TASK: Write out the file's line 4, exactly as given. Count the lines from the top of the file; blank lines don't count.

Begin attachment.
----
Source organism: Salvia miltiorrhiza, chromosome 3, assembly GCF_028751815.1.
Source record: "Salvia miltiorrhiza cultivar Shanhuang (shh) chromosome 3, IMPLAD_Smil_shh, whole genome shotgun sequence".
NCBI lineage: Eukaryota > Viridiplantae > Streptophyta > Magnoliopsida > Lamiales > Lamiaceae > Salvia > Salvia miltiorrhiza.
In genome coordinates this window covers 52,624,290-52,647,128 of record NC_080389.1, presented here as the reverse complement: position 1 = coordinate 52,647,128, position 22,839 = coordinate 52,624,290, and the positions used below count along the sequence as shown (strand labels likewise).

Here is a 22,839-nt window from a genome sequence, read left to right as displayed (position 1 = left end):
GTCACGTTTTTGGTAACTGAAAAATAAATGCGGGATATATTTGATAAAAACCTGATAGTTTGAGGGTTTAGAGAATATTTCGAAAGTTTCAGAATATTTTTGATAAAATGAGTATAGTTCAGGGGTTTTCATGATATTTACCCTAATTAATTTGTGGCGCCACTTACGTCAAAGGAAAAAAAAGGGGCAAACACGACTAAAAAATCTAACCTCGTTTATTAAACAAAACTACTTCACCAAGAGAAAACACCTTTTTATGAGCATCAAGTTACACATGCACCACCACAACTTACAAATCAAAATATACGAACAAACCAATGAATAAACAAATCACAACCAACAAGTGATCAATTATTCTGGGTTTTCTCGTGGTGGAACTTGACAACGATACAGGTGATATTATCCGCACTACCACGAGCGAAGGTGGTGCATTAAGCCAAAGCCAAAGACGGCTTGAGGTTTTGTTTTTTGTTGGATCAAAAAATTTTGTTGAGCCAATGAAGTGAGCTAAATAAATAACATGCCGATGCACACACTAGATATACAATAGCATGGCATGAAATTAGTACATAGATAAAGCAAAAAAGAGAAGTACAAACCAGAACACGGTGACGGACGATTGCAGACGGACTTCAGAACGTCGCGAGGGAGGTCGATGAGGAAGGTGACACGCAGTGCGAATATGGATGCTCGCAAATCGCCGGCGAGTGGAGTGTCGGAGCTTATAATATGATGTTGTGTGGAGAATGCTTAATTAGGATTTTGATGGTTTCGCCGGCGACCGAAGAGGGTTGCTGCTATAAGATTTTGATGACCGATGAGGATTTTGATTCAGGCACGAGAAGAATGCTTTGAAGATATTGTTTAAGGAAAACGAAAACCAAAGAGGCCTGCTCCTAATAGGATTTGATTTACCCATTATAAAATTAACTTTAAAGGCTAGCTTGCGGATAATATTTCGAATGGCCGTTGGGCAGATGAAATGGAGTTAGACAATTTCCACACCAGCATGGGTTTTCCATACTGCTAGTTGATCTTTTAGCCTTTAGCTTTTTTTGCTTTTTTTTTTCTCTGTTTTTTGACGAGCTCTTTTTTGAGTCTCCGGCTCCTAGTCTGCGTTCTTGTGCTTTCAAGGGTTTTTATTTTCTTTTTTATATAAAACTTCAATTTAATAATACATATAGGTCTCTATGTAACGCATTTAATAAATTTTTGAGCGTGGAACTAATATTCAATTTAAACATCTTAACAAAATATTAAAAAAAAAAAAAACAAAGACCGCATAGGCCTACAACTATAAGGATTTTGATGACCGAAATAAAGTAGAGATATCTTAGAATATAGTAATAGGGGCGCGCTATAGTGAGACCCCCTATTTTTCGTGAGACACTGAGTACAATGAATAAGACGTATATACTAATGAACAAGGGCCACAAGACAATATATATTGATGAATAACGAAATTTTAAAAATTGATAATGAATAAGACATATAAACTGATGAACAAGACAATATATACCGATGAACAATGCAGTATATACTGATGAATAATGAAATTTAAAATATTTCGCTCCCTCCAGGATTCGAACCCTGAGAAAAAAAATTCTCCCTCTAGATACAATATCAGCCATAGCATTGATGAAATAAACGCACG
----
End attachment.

In genome coordinates this window covers 52,624,290-52,647,128 of record NC_080389.1, presented here as the reverse complement: position 1 = coordinate 52,647,128, position 22,839 = coordinate 52,624,290, and the positions used below count along the sequence as shown (strand labels likewise).